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WIP: Engaging Software Engineering Students in Synchronous and Asynchronous On-line Course

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2021 ASEE Virtual Annual Conference Content Access


Virtual Conference

Publication Date

July 26, 2021

Start Date

July 26, 2021

End Date

July 19, 2022

Conference Session

Software Engineering Division Technical Session 1

Tagged Division

Software Engineering Division

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Paper Authors


Bruce R. Maxim University of Michigan - Dearborn Orcid 16x16

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Bruce R. Maxim has worked as a software engineer, project manager, professor, author, and consultant for more than forty years. His research interests include software engineering, human computer interaction, game design, social media, artificial intelligence, and computer science education.
Dr. Maxim is Professor of Computer and Information Science at the University of Michigan—Dearborn and the Nattu Natarajan Professor of Engineering. He established the GAME Lab in the College of Engineering and Computer Science. He has published a number of papers on computer algorithm animation, game development, and engineering education. He is coauthor of best-selling introductory computer science and software engineering texts. Dr. Maxim has supervised several hundred industry-based software development projects as part of his work at UM-Dearborn.

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Thomas Limbaugh University of Michigan - Dearborn

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B.S. Computer & Information Science, University of Michigan - Dearborn. Currently a graduate student at University of Michigan - Dearborn and working as a research assistant and grader. Experience and coursework in native iOS development, C, C++, Java, Kotlin, Python, Objective-C and Swift.

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Many courses offered by the College of Engineering and Computer Science (CECS) rely heavily on lectures as the primary delivery vehicle. This is true also, of courses that contain a significant project component. In the past, capstone project work has exposed gaps in the software engineering skills of some upper-level students. Even when previously exposed to the necessary concepts, these students may not have been required to apply these skills in project settings. A large number of engineering educators regard experiential learning as the best way to train the next generation of engineers. In recent years, the authors’ face to face software engineering course delivery has emphasized active learning techniques. The authors have noticed higher levels of engagement when students participate in class activities involving games, discussions, group activities, and peer reviews than when they are simply listening to lectures. Covid19 restrictions forced the online delivery of all courses at our university this year. The authors did not want to return to the use of lectures as the only content delivery method in online software project courses.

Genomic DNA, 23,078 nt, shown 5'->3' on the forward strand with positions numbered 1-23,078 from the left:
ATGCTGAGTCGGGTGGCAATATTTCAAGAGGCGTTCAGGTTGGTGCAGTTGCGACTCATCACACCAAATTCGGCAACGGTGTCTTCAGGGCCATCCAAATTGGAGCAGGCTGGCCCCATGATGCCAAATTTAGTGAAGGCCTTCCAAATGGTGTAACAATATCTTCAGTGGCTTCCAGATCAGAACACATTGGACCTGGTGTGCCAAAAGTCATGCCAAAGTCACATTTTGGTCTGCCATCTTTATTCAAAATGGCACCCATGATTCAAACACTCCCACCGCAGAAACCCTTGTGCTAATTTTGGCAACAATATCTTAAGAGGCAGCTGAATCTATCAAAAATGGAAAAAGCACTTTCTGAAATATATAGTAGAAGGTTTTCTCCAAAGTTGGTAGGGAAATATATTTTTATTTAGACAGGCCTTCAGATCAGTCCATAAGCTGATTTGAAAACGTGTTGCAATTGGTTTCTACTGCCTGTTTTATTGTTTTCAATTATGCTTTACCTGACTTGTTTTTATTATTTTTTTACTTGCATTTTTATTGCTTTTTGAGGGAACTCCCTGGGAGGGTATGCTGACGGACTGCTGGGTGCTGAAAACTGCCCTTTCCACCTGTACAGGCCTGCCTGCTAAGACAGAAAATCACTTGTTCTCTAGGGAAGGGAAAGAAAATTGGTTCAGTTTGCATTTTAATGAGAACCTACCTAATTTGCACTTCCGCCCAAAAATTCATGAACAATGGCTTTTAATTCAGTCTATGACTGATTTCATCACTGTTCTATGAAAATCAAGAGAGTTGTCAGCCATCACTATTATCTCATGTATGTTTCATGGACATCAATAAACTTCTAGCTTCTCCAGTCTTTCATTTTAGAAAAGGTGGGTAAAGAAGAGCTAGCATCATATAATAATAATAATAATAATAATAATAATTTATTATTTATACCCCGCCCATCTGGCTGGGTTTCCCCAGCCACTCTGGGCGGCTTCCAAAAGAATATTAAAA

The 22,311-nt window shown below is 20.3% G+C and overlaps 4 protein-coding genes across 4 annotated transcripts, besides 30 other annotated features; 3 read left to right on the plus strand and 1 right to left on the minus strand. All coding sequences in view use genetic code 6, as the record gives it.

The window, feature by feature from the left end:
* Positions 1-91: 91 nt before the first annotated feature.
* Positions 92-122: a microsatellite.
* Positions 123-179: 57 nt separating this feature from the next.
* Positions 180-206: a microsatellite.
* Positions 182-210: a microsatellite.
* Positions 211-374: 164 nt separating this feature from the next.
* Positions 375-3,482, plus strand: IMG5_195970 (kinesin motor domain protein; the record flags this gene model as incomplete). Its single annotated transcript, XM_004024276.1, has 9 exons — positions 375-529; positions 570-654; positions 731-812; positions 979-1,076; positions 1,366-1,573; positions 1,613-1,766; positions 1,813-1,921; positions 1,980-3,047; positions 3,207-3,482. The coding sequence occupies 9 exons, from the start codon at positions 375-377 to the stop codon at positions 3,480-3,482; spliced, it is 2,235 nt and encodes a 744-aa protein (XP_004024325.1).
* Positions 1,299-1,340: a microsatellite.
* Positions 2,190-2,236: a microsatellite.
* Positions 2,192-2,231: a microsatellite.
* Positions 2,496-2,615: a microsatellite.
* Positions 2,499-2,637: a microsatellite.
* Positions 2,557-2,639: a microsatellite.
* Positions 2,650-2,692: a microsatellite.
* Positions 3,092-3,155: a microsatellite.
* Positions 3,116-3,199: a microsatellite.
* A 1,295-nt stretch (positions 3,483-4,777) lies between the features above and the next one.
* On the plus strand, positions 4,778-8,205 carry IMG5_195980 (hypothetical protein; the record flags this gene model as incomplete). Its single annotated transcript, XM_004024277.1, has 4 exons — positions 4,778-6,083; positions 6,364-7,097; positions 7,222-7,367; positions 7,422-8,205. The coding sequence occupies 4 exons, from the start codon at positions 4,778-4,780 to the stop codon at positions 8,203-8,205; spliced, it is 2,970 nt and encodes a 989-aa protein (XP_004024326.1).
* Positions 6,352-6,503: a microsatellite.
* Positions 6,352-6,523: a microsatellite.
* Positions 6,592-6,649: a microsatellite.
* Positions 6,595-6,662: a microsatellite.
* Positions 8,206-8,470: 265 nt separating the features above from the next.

Often, activities developed for face to face delivery of software engineering topics cannot be used without modification in either synchronous or asynchronous online courses. The authors felt it was desirable to create activities that engaged online students and allowed them to experience a level of active learning comparable to the experiences enjoyed by the face to face students. Soft skills are important for engineering professionals. The authors wanted to provide opportunities for online students to develop their soft skills by encouraging asynchronous online students to work with students enrolled in a synchronous online section of the same course.

This paper describes the authors’ experiences using active learning materials in an online software engineering course. This course was offered both synchronously and asynchronously. The project team critically examined existing active learning materials used for face to face delivery and adapted them for online course delivery. The online materials created for this course were developed using a variation of the ADDIE (analyze, design, develop, implement, evaluate) process model. The team attempted to determine the best mix of case-study review, role play and hands-on exercises creating software engineering artifacts, working with tools, and trigger video discussions to facilitate coverage of the topics. The online delivery strategies we devised are based on current academic research findings on engineering education.

Students registered to take the online software engineering course either synchronously (with a weekly online class meeting) or asynchronously (without a weekly class meeting). All students were taught by the same instructor, given the same graded assignments, and worked together on project teams. The team members were organized by the students themselves from a pool of both synchronous and asynchronous students. The authors monitored the levels of student engagement in each group. Based on our initial assessment data, we believe that students attending synchronous class meetings were slightly more engaged in the course activities than those who did not.

Maxim, B. R., & Limbaugh, T. (2021, July), WIP: Engaging Software Engineering Students in Synchronous and Asynchronous On-line Course Paper presented at 2021 ASEE Virtual Annual Conference Content Access, Virtual Conference.

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